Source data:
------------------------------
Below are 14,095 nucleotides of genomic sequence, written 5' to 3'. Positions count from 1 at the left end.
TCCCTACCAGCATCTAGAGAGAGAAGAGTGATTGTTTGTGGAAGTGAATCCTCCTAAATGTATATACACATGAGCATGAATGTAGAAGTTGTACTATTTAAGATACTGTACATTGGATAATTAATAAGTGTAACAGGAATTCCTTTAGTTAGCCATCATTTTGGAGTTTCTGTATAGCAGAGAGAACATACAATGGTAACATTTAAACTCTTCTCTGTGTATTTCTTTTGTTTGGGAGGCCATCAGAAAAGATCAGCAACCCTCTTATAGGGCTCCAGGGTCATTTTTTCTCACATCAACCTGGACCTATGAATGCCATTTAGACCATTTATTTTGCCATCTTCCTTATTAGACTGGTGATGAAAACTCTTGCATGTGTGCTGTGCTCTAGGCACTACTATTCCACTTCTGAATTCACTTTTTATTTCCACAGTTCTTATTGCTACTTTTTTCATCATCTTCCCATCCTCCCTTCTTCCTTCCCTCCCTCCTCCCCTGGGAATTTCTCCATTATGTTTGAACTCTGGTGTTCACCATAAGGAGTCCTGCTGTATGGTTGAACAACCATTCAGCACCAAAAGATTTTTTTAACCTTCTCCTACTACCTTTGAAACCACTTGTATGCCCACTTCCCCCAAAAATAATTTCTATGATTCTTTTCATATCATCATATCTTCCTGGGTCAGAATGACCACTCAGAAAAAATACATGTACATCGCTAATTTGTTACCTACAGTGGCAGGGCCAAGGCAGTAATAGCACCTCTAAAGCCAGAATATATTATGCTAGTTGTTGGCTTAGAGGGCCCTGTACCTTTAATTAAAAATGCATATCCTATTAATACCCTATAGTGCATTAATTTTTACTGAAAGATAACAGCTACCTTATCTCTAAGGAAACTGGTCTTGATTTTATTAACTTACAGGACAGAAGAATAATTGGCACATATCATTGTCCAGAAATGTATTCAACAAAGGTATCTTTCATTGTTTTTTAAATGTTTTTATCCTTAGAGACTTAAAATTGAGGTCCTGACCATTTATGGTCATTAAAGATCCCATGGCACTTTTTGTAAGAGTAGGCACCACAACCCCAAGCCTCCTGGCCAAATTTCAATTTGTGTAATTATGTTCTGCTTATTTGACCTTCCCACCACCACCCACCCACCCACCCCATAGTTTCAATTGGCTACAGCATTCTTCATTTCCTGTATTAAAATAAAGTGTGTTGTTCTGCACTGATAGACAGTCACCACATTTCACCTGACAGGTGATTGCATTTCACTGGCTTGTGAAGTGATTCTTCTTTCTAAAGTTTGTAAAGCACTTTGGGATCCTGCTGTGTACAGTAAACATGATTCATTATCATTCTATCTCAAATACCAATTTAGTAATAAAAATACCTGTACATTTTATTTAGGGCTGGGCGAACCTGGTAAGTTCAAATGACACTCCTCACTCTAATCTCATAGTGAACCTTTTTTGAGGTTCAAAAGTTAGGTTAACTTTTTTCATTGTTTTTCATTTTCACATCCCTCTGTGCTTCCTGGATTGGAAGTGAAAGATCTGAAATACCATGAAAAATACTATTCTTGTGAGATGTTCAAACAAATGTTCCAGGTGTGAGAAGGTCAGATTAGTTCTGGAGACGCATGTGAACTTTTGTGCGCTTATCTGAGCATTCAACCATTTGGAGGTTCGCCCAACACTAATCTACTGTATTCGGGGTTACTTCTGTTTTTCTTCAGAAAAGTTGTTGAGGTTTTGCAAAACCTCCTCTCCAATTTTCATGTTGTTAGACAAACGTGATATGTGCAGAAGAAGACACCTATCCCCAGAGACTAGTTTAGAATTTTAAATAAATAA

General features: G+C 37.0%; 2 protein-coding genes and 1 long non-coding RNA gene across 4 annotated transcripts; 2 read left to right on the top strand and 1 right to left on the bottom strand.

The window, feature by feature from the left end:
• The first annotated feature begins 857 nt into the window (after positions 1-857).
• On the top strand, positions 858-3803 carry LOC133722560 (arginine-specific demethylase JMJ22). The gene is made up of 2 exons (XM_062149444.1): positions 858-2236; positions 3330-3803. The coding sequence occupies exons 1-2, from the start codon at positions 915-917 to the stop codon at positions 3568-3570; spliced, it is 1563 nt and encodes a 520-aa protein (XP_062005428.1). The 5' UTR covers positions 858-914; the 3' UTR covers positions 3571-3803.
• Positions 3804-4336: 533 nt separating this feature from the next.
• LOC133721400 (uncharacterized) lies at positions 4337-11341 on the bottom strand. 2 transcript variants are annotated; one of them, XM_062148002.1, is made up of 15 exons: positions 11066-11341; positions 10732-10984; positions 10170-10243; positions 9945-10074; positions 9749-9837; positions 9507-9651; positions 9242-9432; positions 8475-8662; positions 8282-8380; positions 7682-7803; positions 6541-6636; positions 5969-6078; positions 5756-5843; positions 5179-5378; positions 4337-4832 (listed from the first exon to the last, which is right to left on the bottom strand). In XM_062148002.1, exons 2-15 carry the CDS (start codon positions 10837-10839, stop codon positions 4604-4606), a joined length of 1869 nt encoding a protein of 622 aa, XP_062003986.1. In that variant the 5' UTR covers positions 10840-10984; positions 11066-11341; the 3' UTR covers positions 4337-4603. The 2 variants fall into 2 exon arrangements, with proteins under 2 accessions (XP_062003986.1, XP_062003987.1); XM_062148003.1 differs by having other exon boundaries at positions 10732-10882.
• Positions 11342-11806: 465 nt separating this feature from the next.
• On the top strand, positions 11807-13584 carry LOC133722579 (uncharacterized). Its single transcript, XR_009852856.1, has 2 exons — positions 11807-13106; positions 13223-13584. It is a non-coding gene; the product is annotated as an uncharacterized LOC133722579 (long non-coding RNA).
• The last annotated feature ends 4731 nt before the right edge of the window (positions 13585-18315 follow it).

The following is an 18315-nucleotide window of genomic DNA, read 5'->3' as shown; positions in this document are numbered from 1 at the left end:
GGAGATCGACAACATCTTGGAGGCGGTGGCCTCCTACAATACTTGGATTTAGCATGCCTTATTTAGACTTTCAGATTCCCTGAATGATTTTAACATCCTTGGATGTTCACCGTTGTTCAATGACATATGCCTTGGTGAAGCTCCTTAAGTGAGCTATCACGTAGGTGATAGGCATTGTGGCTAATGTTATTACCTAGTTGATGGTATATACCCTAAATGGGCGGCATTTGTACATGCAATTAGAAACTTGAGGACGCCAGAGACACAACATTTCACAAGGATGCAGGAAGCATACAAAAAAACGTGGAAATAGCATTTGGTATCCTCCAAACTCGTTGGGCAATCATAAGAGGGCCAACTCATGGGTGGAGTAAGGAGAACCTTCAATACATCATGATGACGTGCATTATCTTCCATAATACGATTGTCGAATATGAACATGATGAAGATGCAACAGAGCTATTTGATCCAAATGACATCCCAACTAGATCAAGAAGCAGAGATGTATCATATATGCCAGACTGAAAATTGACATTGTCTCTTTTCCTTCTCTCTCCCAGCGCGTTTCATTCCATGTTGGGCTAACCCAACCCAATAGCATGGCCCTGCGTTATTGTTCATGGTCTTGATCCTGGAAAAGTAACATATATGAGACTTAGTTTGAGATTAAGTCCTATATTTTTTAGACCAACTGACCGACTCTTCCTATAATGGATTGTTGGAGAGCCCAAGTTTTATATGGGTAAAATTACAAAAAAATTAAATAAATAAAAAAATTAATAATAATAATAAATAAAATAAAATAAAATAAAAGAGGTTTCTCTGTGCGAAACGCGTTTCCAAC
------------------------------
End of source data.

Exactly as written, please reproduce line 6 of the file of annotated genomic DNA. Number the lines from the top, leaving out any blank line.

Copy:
• On the top strand, positions 858-3803 carry LOC133722560 (arginine-specific demethylase JMJ22). The gene is made up of 2 exons (XM_062149444.1): positions 858-2236; positions 3330-3803. The coding sequence occupies exons 1-2, from the start codon at positions 915-917 to the stop codon at positions 3568-3570; spliced, it is 1563 nt and encodes a 520-aa protein (XP_062005428.1). The 5' UTR covers positions 858-914; the 3' UTR covers positions 3571-3803.